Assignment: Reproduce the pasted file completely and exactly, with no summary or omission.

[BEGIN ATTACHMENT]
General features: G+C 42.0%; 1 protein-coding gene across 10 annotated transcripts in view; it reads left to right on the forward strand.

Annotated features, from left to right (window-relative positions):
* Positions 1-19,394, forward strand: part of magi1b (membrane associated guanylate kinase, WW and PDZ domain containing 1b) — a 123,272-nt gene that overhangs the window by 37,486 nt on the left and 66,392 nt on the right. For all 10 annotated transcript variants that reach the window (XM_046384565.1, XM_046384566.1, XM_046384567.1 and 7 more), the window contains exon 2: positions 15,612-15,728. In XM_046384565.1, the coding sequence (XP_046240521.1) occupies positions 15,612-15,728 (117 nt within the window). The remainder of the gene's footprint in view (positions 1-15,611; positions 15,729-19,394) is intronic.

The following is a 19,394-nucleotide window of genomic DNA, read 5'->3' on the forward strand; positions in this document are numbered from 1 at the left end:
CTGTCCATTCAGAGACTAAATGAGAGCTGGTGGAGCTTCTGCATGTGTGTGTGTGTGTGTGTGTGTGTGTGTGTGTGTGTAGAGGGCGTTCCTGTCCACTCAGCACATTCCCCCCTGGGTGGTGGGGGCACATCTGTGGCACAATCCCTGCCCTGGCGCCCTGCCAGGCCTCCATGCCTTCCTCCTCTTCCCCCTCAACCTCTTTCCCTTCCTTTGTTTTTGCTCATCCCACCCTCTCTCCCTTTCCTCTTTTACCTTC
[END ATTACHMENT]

General features: G+C 42.0%; 1 protein-coding gene across 10 annotated transcripts in view; it reads left to right on the forward strand.

Annotated features, from left to right (window-relative positions):
* Positions 1-19,394, forward strand: part of magi1b (membrane associated guanylate kinase, WW and PDZ domain containing 1b) — a 123,272-nt gene that overhangs the window by 37,486 nt on the left and 66,392 nt on the right. For all 10 annotated transcript variants that reach the window (XM_046384565.1, XM_046384566.1, XM_046384567.1 and 7 more), the window contains exon 2: positions 15,612-15,728. In XM_046384565.1, the coding sequence (XP_046240521.1) occupies positions 15,612-15,728 (117 nt within the window). The remainder of the gene's footprint in view (positions 1-15,611; positions 15,729-19,394) is intronic.

The following is a 19,394-nucleotide window of genomic DNA, read 5'->3' on the forward strand; positions in this document are numbered from 1 at the left end:
CTGTCCATTCAGAGACTAAATGAGAGCTGGTGGAGCTTCTGCATGTGTGTGTGTGTGTGTGTGTGTGTGTGTGTGTGTGTAGAGGGCGTTCCTGTCCACTCAGCACATTCCCCCCTGGGTGGTGGGGGCACATCTGTGGCACAATCCCTGCCCTGGCGCCCTGCCAGGCCTCCATGCCTTCCTCCTCTTCCCCCTCAACCTCTTTCCCTTCCTTTGTTTTTGCTCATCCCACCCTCTCTCCCTTTCCTCTTTTACCTTC